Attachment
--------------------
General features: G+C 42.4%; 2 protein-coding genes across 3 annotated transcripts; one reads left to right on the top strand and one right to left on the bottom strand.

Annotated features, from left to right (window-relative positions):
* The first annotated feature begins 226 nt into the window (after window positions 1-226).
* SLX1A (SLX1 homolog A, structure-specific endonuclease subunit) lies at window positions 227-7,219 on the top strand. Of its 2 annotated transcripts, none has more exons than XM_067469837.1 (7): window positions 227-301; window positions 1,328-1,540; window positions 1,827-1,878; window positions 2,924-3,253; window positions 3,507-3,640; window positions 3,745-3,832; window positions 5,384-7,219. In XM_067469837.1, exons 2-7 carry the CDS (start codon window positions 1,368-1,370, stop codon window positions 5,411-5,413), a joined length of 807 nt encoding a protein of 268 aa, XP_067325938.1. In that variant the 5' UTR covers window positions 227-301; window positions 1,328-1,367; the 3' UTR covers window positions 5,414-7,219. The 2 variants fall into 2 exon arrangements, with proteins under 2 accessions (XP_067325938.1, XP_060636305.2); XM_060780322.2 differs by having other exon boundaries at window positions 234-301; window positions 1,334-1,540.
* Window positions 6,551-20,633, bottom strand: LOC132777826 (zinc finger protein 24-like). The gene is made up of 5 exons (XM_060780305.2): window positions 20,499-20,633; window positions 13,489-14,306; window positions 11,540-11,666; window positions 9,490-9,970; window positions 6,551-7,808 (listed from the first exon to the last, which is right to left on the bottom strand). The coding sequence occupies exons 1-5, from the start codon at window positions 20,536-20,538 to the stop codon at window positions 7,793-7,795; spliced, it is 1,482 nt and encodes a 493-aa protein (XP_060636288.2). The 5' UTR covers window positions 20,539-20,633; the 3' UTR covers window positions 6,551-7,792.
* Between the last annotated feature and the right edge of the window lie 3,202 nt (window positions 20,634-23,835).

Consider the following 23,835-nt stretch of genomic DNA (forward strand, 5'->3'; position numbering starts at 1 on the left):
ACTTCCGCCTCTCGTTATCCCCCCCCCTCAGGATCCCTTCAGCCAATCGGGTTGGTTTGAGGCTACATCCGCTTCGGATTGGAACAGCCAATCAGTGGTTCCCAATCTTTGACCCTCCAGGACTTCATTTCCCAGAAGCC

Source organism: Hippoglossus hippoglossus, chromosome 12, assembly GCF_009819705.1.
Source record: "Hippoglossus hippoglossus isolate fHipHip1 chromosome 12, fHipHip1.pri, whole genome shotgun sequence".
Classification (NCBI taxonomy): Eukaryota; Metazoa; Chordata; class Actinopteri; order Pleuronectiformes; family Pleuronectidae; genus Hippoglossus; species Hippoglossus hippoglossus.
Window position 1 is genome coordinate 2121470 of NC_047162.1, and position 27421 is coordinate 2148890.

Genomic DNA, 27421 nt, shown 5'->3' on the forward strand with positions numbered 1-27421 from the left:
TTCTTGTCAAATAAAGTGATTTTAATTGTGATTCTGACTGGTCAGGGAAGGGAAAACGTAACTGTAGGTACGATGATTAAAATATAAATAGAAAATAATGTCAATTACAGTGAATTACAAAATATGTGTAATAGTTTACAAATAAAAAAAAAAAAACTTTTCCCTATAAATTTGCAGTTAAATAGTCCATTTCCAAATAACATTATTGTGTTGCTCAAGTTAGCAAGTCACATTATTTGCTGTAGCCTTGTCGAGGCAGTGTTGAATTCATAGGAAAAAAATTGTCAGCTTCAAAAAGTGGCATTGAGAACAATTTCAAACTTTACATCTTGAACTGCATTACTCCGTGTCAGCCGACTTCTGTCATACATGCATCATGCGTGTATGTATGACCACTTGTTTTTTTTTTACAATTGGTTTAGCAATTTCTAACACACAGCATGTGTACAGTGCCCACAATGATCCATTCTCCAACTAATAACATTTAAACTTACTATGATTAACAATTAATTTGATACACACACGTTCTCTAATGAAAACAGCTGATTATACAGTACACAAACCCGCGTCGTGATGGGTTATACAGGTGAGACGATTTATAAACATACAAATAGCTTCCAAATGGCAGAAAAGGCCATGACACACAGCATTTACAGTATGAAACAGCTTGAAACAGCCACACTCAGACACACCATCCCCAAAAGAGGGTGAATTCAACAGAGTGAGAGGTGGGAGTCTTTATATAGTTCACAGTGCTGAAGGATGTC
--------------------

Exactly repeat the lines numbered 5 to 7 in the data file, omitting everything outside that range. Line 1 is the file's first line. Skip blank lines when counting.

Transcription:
* Window positions 6,551-20,633, bottom strand: LOC132777826 (zinc finger protein 24-like). The gene is made up of 5 exons (XM_060780305.2): window positions 20,499-20,633; window positions 13,489-14,306; window positions 11,540-11,666; window positions 9,490-9,970; window positions 6,551-7,808 (listed from the first exon to the last, which is right to left on the bottom strand). The coding sequence occupies exons 1-5, from the start codon at window positions 20,536-20,538 to the stop codon at window positions 7,793-7,795; spliced, it is 1,482 nt and encodes a 493-aa protein (XP_060636288.2). The 5' UTR covers window positions 20,539-20,633; the 3' UTR covers window positions 6,551-7,792.
* Between the last annotated feature and the right edge of the window lie 3,202 nt (window positions 20,634-23,835).

Consider the following 23,835-nt stretch of genomic DNA (forward strand, 5'->3'; position numbering starts at 1 on the left):